CALGARY - The suspension of work on Kinder Morgan Canada Ltd.'s Trans Mountain pipeline expansion project will have a "chilling" effect on overall investment in Canada, industry observers say.
The company's decision Sunday to impose a May 31 deadline for government reassurance that it can safely spend the bulk of the project's $7.4-billion construction cost comes after two other projects were ended last year — TransCanada Corp.'s proposed Energy East pipeline and Enbridge Inc.'s previously approved Northern Gateway.
"We have become a high-political-risk jurisdiction because of the apparent ambivalence of government resolve to develop our resources. And we are a resource economy," said Bob Skinner, executive fellow at the School of Public Policy at the University of Calgary, on Monday.
He said Kinder Morgan and other megaproject developers are being prudent and acting in the shareholders' interest when they halt the investment of billions of dollars in projects when they "have no idea" if it will be allowed to proceed to completion.
In a statement on Sunday, CEO Alex Pourbaix of Trans Mountain shipper Cenovus Energy Inc. warned there will be a "chilling effect on investment ... across the entire country" if the project fails.
The potential halt of such energy projects does affect the Canadian economy as a whole, agreed CIBC deputy chief economist Benjamin Tal.
"Energy investment is a very important part of total investment in Canada especially when it comes to rate of growth. To the extent that we see some uncertainty there, it can have a macro impact," he said.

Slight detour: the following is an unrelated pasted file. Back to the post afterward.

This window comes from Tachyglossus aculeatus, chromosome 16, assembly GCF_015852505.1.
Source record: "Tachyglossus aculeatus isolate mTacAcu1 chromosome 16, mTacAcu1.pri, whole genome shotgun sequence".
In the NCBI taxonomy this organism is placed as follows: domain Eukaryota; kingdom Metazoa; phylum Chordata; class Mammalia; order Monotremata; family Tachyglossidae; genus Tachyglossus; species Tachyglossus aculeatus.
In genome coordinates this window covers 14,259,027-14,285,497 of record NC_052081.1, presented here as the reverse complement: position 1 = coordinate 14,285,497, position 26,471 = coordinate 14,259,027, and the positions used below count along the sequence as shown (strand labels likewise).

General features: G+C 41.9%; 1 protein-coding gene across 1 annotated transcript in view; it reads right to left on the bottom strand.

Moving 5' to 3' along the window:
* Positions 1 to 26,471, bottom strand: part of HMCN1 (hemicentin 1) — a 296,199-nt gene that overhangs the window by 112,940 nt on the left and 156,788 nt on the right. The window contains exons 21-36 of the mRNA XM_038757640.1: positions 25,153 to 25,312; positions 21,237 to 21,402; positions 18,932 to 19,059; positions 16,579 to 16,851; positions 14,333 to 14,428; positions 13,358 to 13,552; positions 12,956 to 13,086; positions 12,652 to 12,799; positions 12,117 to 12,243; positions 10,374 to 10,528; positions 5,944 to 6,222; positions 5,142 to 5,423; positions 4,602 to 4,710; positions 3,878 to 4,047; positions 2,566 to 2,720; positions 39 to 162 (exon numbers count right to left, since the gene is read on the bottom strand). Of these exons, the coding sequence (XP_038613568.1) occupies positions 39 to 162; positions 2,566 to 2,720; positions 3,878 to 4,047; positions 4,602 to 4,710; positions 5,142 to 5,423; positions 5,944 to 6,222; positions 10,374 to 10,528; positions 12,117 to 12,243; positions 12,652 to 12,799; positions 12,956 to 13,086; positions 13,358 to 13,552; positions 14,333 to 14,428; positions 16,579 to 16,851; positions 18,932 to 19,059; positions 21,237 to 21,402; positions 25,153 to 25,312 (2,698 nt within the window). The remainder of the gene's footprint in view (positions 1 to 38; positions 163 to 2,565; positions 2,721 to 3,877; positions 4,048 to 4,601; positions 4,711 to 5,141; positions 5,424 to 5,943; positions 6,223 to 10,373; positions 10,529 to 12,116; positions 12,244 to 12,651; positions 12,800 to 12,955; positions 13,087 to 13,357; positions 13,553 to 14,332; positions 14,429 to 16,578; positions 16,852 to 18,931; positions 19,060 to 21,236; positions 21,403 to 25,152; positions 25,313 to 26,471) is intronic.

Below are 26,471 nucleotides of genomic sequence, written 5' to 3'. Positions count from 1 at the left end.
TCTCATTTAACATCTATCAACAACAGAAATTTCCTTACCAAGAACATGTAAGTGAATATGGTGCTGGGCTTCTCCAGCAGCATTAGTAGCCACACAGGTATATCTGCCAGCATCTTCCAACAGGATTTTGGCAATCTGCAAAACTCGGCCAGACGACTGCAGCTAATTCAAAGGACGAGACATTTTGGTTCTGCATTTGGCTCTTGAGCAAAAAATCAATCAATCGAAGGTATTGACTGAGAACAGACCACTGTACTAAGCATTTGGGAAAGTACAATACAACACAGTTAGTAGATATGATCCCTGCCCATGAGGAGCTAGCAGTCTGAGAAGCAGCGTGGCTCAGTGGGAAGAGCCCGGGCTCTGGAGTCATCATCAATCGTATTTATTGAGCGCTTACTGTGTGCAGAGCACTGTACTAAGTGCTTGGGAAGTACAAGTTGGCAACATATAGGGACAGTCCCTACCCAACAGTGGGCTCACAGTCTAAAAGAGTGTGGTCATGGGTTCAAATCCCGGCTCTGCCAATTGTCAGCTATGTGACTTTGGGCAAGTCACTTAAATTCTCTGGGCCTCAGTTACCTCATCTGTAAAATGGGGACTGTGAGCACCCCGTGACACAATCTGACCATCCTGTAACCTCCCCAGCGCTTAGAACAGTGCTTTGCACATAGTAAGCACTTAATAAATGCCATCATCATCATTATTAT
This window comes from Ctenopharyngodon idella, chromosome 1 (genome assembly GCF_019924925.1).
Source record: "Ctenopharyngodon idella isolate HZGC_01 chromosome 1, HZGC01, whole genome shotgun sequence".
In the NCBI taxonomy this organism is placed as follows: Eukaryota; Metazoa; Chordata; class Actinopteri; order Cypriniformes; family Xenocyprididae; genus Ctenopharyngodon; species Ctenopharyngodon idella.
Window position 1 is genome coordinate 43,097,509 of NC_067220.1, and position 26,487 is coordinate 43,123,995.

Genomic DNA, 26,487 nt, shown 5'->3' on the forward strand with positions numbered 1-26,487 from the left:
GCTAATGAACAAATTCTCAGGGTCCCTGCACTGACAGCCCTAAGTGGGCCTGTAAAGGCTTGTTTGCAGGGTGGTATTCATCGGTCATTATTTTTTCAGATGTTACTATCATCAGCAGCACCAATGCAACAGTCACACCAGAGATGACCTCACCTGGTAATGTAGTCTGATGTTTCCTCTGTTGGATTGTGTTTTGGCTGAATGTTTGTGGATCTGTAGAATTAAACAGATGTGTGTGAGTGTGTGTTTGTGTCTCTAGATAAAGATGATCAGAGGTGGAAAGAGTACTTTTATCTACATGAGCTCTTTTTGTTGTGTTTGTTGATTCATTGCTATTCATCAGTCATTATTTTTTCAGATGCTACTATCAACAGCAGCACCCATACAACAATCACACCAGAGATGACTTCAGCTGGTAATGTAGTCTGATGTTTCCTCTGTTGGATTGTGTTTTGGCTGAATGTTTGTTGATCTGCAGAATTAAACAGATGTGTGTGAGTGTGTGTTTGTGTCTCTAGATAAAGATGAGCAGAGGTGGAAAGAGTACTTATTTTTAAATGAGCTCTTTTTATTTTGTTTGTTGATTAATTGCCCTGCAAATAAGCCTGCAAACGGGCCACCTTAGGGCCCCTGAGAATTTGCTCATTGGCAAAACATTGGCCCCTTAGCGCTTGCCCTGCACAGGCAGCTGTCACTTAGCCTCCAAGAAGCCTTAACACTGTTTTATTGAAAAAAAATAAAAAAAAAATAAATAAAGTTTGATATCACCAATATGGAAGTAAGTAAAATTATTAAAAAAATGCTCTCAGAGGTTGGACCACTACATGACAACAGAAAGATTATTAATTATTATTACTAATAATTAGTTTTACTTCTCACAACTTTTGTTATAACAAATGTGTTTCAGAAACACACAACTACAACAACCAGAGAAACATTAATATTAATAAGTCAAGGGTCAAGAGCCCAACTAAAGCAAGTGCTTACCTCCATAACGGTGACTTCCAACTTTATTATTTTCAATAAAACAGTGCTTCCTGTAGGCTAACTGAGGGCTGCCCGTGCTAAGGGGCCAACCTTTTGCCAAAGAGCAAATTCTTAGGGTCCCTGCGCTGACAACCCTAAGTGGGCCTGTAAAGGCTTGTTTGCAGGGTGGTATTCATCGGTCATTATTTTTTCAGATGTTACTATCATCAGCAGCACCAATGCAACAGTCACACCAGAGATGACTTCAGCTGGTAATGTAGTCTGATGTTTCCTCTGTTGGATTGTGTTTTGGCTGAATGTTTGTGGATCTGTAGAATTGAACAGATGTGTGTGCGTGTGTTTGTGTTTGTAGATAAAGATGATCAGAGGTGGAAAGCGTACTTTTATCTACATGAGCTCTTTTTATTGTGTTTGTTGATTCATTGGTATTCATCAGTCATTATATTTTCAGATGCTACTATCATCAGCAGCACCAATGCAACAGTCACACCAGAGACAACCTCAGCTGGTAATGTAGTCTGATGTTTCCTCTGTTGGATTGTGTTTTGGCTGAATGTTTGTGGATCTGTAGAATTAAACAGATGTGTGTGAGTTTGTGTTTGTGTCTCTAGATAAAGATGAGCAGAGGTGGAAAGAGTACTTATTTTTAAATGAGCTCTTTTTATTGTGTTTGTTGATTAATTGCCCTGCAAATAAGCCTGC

The Trans Mountain expansion to add 590,000 bpd to its current 300,000 bpd capacity is needed to show Canada is a good place to do business, said a spokeswoman for Calgary-based Canadian Natural Resources Ltd., which has a contract to ship 75,000 barrels per day on the new pipeline.
"The government of Canada approved the Trans Mountain expansion project based on strong scientific evidence and deemed the project in the national interest following the completion of extensive and comprehensive environmental, stakeholder and regulatory reviews," said Julie Woo in an email. "It is time to see this project through."
Business investment that should be coming to Canada is being diverted to the United States, Royal Bank CEO Dave McKay warned recently. He said the investment exodus is already underway, especially in the energy and clean-technology sectors, due to Ottawa's lack of response to a U.S. tax overhaul.
Tim McMillan, CEO of the Canadian Association of Petroleum Producers, said he is seeing the same discount prices for Canadian oil and gas drilling rights, assets and companies compared with those in the United States.
He suggested the federal government could follow Alberta Premier Rachel Notley's suggestion of taking a financial stake in the Trans Mountain project, perhaps by offering to guarantee to repay Kinder Morgan's investment if the project fails to proceed as promised, instead of offering only verbal support.
"This is a profound issue for us and reflects not just on this one project. We've had a series, like Energy East and so on, that have painted Canada into a corner as a place to invest," said Chris Bloomer, CEO of the Canadian Energy Pipeline Association.
"What happens here is going to reverberate into the future as far as how we do things in this country. We need to keep that in mind for all projects."
In a report in February, Scotiabank said delayed construction of pipelines including the Trans Mountain expansion, Enbridge's Line 3 replacement and TransCanada's Keystone XL is causing discounts for Canadian crude prices that are costing the economy roughly $15.6 billion a year, with the impact expected to moderate as more rail shipping capacity comes on line this year.
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